Last week, I published the Supplementary Report of the Scoping Inquiry into the CervicalCheck Screening Programme following a Cabinet meeting and today I welcome the opportunity to discuss the report's findings and speak about the issues at its core. At the outset, I would like to place on the record of this House my sincere gratitude to Dr. Gabriel Scally and his team for not only the comprehensive work undertaken over the past number of months but the way in which he has gone about robustly establishing the truth and the facts and putting in place a comprehensive implementation plan. This work is crucial to our aim of providing a world-class cervical screening programme that inspires trust and confidence among the women of this country. Government has accepted this report, and, indeed, Dr. Scally's previous reports, and my focus now is on ensuring the full implementation of all his recommendations. Considerable work is already ongoing in the HSE, National Cancer Registry Ireland and my Department on these recommendations and in his supplementary report Dr. Scally acknowledged the significant progress that is being made.
On completion of the final report of the scoping inquiry last September, Members will be aware that I requested Dr. Scally to do further work to address some outstanding issues relating to the laboratories which had been referenced in that report. This supplementary report confirms that the number of laboratories involved in CervicalCheck's work was greater than originally thought or than was known to CervicalCheck. We now know the number of laboratories that provided screening for the Irish programme was 16. We also know that the use of many of the additional laboratories was not approved in advance by CervicalCheck. Clearly, this situation should not have arisen, and the implementation of all of Dr. Scally's recommendations is vital to ensure this does not arise in the future. However, the core question is whether the use of these additional laboratories resulted in a quality problem. Dr. Scally says there is no evidence to suggest deficiencies in screening quality in any laboratory. This is a crucial and important message that we all must communicate to women in this country who are rightly looking for assurance and information. I hope that this will reassure women that they can trust the results they receive from the CervicalCheck programme and that they should continue to attend for their scheduled screenings. Indeed, we see already that women are attending in large numbers for screening.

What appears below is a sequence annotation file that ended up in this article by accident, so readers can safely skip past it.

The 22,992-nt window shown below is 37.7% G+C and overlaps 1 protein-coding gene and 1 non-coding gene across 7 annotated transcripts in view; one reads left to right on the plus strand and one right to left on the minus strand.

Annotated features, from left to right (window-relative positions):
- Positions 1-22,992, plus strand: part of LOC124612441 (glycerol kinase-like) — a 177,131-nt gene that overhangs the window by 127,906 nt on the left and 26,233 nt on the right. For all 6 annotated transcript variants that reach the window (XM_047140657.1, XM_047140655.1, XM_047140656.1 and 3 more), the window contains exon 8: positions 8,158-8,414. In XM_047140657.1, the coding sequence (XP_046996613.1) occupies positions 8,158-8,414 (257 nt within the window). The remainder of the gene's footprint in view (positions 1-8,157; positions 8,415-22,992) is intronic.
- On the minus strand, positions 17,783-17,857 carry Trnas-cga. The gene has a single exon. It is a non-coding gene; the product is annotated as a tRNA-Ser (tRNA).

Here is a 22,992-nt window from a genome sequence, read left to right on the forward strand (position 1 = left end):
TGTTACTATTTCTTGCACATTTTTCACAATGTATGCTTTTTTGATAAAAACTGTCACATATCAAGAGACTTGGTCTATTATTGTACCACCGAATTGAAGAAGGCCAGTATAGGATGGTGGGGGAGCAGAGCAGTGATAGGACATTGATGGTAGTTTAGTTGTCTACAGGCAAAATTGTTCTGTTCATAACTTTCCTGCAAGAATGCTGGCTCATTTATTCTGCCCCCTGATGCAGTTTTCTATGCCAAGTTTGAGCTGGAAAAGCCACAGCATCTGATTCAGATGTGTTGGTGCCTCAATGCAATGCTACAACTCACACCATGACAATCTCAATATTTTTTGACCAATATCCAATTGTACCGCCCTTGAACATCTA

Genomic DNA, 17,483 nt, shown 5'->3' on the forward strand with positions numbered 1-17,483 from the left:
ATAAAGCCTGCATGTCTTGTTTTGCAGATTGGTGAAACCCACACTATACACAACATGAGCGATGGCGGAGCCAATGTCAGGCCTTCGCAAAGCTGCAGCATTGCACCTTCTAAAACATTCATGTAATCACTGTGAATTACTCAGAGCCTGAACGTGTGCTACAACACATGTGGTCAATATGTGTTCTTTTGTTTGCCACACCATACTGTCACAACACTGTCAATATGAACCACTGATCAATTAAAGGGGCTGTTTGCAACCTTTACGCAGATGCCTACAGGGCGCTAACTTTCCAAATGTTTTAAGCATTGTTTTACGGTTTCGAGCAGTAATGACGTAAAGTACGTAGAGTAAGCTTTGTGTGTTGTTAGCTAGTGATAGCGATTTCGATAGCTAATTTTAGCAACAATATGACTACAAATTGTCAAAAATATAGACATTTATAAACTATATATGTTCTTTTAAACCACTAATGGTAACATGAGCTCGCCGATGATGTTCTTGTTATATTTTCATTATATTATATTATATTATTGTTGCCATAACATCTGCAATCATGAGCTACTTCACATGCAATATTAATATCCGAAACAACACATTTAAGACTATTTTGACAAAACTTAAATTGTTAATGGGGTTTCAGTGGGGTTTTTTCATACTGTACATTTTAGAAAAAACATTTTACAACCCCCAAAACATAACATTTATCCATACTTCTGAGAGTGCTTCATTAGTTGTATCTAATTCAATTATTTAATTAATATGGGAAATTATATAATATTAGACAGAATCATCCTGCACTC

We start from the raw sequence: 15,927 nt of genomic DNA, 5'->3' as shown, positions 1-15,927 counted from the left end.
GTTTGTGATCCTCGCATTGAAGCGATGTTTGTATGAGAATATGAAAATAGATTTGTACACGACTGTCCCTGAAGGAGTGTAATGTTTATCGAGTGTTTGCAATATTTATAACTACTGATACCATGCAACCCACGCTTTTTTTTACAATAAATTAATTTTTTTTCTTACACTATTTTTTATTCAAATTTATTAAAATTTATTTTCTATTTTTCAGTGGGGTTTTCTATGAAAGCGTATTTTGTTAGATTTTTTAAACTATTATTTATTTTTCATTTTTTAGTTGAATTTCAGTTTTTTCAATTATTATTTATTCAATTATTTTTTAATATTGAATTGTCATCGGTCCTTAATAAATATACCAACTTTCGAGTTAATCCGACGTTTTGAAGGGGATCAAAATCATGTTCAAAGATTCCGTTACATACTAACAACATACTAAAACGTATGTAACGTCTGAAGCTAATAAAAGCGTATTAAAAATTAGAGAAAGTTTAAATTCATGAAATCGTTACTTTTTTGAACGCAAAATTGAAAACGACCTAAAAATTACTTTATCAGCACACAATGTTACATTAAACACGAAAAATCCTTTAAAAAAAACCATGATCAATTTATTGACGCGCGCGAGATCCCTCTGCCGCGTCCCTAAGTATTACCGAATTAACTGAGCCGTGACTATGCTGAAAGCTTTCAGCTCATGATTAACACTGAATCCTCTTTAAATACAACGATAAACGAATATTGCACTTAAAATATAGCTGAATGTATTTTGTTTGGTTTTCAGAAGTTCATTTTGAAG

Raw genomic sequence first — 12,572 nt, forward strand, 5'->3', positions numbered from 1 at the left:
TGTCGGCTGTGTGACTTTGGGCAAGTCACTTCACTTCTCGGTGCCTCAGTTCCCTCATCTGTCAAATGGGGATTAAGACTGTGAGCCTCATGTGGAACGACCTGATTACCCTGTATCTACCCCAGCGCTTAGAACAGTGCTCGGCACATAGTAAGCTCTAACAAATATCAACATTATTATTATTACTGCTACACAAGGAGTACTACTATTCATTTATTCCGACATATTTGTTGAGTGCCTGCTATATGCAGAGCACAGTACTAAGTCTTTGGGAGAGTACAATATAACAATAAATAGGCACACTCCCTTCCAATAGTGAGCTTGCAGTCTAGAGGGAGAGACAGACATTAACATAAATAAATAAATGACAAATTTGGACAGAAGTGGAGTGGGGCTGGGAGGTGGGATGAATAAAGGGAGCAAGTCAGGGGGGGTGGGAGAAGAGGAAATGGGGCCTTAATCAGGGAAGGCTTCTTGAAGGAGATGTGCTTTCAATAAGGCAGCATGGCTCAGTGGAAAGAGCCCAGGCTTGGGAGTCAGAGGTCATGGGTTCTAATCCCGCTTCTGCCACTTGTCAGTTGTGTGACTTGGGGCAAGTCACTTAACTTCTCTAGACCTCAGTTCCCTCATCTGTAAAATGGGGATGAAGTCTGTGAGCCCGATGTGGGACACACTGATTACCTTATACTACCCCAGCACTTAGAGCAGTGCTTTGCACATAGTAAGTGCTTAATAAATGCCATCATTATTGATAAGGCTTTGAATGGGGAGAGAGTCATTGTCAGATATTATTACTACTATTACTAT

It is worth noting that in this report Dr. Scally has also points to an important safeguard, which is that double reading of all Irish slides takes place, including on slides screened in the US. This is different to the general US practice where slides are examined by a single screener. Furthermore, Dr. Scally is very clear that the two major accreditation standards in use, that is the ISO standard and the CAP standard, are comparable. He says they do not create any cause for concern in terms of the quality of laboratory services provided. All but one laboratory had the appropriate accreditation at the time they were providing screening services to the HSE. Dr. Scally has found that all of the laboratories used in the US were accredited but expressed concern about accreditation in relation to one laboratory in Salford, in the UK. This is ancillary to the main MedLab facility in Dublin.